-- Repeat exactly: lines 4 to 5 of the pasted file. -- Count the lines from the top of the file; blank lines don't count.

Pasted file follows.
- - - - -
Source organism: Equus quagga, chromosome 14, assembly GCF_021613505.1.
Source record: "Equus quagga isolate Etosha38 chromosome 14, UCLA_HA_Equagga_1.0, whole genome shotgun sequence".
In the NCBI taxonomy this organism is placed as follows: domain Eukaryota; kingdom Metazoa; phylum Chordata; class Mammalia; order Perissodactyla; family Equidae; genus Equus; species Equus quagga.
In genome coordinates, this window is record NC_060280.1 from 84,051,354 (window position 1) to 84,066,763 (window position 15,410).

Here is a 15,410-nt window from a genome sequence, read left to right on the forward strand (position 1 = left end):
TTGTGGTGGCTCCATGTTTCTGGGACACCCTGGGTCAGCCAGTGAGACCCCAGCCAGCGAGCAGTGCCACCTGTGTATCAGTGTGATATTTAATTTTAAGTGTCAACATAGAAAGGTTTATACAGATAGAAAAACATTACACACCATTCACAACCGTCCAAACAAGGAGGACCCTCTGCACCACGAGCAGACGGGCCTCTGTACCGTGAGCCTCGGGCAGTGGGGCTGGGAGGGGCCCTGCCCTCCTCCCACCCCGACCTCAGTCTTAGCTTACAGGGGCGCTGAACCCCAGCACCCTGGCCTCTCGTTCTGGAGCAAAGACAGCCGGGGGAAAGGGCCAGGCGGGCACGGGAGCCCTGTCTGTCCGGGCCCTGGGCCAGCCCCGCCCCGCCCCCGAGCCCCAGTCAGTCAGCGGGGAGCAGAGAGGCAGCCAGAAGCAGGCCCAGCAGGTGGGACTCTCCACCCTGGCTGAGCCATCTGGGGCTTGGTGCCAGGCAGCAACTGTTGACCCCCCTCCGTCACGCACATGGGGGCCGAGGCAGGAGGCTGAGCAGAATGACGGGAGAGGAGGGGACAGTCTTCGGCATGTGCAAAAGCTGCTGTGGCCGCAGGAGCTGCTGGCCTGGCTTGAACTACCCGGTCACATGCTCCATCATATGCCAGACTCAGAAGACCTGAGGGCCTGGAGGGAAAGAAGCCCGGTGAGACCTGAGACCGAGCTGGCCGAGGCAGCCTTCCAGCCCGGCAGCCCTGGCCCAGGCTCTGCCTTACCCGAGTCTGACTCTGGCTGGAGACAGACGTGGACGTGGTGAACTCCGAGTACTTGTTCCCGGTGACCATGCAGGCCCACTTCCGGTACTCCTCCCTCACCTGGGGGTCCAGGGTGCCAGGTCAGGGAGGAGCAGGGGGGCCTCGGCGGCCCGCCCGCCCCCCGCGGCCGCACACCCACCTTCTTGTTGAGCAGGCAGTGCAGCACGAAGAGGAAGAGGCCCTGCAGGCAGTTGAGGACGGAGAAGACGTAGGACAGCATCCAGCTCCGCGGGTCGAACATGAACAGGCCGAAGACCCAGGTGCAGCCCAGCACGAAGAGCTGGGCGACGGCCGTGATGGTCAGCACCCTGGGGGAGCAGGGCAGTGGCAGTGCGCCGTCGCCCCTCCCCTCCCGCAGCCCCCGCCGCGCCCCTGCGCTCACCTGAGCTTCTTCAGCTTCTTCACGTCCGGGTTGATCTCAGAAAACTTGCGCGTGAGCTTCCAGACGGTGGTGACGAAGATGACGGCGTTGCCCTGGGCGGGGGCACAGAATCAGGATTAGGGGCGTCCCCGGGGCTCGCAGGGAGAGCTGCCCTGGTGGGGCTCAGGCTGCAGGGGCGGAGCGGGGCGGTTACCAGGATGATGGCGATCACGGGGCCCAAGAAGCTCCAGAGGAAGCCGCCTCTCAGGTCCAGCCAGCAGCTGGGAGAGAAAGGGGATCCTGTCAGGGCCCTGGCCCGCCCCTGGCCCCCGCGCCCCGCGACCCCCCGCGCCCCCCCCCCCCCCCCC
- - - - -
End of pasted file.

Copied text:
In genome coordinates, this window is record NC_060280.1 from 84,051,354 (window position 1) to 84,066,763 (window position 15,410).

Here is a 15,410-nt window from a genome sequence, read left to right on the forward strand (position 1 = left end):